Volterra, known to the ancient Etruscans as Velathri, to the Romans as Volaterrae, is a town and comune in the Tuscany region of Italy. The town was a Neolithic settlement and an important Etruscan center (Velathri or Felathri in Etruscan, Velàthre, Βελάθρη in Greek) with an original civilization. The site is believed to have been continuously inhabited as a city since at least the end of the 8th century BC. It became a municipium in the Roman Age.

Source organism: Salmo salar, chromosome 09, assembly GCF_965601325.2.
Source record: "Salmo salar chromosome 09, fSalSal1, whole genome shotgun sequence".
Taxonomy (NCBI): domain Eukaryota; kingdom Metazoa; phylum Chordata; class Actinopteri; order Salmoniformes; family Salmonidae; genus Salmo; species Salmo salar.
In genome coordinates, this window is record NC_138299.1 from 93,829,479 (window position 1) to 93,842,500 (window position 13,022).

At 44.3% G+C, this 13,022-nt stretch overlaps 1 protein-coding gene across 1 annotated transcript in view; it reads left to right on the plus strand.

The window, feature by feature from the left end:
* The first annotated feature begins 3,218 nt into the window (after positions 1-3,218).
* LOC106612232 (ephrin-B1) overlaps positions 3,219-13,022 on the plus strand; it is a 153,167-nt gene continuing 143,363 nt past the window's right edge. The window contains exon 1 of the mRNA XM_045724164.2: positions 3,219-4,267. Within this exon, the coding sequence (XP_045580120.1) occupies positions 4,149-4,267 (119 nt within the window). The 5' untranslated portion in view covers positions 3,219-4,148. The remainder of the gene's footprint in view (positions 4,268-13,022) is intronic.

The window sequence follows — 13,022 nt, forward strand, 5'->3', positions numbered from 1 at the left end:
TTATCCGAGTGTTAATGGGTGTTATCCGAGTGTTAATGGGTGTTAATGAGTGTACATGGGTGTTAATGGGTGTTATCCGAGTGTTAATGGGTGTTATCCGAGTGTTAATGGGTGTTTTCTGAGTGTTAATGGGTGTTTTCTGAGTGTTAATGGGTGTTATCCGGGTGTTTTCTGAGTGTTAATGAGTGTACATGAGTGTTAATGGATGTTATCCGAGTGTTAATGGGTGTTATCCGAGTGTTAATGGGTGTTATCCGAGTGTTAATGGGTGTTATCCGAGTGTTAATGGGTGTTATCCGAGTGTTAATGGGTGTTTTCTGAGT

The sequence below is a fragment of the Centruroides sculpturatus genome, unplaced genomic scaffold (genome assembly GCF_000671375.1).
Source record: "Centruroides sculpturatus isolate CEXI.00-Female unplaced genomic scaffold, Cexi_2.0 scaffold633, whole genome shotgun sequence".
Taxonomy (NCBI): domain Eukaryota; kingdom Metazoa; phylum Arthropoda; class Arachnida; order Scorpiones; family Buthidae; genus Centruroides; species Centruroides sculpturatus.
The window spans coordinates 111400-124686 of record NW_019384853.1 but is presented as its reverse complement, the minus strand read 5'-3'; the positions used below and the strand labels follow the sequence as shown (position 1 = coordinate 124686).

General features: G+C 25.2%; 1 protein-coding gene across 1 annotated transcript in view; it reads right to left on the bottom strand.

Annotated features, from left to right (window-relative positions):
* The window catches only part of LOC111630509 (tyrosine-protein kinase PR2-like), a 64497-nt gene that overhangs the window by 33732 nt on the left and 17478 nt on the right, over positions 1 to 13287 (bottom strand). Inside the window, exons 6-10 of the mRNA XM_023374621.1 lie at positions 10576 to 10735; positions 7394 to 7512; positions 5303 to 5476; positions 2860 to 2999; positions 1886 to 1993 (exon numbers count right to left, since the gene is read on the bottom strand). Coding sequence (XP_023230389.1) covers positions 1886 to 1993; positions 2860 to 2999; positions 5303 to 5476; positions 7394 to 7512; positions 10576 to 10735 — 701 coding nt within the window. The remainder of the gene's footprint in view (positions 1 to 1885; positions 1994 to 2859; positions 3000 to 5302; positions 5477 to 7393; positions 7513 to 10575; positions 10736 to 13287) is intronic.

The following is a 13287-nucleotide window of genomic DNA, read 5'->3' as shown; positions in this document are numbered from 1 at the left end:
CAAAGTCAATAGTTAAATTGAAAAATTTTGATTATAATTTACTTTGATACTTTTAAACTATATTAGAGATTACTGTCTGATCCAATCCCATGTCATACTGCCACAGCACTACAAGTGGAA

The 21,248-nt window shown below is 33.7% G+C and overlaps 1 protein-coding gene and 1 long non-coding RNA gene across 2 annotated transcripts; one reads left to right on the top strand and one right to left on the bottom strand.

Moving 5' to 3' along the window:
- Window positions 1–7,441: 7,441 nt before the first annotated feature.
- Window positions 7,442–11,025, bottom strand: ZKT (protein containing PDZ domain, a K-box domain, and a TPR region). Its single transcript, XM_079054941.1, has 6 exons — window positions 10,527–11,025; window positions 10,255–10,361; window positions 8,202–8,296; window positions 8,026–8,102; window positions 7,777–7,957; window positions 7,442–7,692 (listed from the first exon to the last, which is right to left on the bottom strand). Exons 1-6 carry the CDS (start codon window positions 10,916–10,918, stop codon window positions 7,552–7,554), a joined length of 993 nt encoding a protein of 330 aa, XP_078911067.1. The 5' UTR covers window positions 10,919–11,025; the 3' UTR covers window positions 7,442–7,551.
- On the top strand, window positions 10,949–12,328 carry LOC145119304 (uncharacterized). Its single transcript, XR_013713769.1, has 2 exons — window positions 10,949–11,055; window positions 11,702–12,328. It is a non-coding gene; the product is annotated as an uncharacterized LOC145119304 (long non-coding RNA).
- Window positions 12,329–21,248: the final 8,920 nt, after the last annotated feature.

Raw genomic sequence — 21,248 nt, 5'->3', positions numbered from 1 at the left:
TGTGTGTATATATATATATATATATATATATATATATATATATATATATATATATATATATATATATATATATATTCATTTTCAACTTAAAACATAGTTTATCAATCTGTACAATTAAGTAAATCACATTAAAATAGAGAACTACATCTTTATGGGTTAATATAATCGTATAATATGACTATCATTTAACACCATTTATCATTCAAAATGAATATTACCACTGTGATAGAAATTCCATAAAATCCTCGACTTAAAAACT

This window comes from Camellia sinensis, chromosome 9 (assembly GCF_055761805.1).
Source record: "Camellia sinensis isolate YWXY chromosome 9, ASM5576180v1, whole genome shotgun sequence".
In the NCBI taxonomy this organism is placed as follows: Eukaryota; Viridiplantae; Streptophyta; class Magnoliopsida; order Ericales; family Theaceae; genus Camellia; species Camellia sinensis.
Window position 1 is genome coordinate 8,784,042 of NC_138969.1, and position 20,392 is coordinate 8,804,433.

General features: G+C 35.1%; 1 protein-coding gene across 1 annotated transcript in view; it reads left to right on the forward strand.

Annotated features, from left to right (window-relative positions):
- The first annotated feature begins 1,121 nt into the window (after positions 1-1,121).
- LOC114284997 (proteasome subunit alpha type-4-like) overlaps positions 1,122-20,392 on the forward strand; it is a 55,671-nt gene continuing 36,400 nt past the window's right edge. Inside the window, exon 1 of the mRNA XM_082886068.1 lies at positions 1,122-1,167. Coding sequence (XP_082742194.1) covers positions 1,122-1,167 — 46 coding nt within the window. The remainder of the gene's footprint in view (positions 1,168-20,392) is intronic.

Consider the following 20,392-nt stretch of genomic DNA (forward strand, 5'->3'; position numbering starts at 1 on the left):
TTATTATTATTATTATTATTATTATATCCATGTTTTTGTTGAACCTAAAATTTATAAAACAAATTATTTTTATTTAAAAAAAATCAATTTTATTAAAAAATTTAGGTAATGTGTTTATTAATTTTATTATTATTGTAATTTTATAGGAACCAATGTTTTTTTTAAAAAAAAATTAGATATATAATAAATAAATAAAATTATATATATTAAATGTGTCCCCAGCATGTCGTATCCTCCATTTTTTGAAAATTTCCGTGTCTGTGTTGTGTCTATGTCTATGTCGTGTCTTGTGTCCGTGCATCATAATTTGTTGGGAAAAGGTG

Built in the Augustan age thanks to the financing of two members of the Caecina family, as demonstrated by an epigraph found here, the Volterra theatre stands in a position that, in keeping with the precepts codified by Vitruvius, takes account of both the exposure to sunlight and the scenographic effect of the surrounding landscape. The cavea, in fact, has a northern exposure and exploits the natural contour of the hill to good advantage to attain excellent acoustics. The tiered steps of the theatre, following the slope of the hill, show a particular two-tone colour scheme, obtained by alternating the limestone of the seats with the dark lava stone of the access corridors. Still well preserved between the cavea and the proscenium is the channel that held the curtain (aulaeum) which in ancient theatres, unlike modern ones, was lowered at the beginning of the performance. Clearly visible also are the vaulted corridors that served to connect the stage to the external vestibules, and the two-storied scenae frons, originally tiled in marble and adorned with statues, today partially raised again thanks to a modern restoration initiative. Of the original sculptural decoration there remain two heads of Augustus and one of Livia, kept in the Guarnacci Museum. Especially interesting are the remains of the porticus post scaenam, a roofed area located behind the theatre, where the spectators gathered during intermissions.